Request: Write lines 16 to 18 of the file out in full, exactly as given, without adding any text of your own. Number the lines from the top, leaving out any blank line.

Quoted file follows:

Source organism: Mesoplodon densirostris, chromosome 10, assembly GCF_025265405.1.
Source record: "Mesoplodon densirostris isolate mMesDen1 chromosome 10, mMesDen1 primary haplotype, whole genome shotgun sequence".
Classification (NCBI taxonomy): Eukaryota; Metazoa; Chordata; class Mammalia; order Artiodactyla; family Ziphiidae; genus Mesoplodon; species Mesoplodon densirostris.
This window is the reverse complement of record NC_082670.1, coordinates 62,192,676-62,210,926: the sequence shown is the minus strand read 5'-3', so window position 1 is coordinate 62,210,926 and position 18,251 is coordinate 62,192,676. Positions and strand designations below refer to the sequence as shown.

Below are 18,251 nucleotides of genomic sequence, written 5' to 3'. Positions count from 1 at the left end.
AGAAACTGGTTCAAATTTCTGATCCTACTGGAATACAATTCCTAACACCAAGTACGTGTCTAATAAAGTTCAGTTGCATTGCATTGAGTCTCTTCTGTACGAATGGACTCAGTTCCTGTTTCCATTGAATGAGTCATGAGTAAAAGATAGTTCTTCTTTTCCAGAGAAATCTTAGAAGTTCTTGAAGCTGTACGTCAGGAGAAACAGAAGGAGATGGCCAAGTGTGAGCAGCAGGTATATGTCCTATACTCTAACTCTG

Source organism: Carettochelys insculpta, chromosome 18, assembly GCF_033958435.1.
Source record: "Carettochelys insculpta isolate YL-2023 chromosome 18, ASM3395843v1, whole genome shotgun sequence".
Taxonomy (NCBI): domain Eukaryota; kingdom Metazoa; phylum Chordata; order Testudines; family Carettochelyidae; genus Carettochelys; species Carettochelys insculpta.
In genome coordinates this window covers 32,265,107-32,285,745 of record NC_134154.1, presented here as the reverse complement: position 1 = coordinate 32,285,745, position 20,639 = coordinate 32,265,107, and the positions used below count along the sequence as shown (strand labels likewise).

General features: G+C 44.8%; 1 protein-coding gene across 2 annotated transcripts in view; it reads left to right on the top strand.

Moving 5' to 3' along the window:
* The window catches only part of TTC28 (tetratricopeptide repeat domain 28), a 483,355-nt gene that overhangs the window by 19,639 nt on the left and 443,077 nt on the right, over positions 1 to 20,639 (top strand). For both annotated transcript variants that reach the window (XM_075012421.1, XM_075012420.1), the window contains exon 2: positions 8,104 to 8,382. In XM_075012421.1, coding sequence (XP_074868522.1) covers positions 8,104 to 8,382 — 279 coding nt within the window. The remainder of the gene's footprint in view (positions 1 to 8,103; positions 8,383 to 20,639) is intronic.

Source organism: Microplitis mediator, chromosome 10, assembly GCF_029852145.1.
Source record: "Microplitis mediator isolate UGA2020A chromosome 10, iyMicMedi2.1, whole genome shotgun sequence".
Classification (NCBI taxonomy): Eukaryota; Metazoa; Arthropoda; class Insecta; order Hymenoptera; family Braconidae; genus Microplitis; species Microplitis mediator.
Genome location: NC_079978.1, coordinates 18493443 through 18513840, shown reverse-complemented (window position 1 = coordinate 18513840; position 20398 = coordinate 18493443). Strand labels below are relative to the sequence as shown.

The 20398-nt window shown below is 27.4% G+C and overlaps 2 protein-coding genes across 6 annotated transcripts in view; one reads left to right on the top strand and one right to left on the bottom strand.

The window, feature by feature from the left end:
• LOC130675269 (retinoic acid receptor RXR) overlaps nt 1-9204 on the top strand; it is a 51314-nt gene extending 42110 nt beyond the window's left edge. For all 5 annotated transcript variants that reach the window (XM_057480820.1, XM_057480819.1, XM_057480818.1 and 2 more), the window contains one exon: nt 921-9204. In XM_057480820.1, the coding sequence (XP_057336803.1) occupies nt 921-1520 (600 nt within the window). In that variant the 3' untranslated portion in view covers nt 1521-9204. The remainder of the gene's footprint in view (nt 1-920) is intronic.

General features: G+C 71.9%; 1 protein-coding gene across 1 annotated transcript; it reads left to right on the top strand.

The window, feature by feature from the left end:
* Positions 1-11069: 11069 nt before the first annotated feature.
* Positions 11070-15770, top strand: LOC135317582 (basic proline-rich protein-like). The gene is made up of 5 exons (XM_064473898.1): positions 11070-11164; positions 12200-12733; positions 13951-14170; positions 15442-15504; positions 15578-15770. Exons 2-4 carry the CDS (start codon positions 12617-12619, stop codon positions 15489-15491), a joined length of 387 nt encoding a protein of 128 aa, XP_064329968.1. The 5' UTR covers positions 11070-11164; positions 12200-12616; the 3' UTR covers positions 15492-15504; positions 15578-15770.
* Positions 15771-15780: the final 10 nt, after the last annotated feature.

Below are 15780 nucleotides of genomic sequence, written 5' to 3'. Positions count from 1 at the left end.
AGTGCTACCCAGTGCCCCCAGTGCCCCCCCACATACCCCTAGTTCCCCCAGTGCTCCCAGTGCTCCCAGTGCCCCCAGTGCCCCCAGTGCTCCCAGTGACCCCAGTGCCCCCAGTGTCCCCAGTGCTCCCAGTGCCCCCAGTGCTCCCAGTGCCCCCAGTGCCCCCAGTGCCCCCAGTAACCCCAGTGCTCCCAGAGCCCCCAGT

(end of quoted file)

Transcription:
Classification (NCBI taxonomy): Eukaryota; Metazoa; Arthropoda; class Insecta; order Hymenoptera; family Braconidae; genus Microplitis; species Microplitis mediator.
Genome location: NC_079978.1, coordinates 18493443 through 18513840, shown reverse-complemented (window position 1 = coordinate 18513840; position 20398 = coordinate 18493443). Strand labels below are relative to the sequence as shown.

The 20398-nt window shown below is 27.4% G+C and overlaps 2 protein-coding genes across 6 annotated transcripts in view; one reads left to right on the top strand and one right to left on the bottom strand.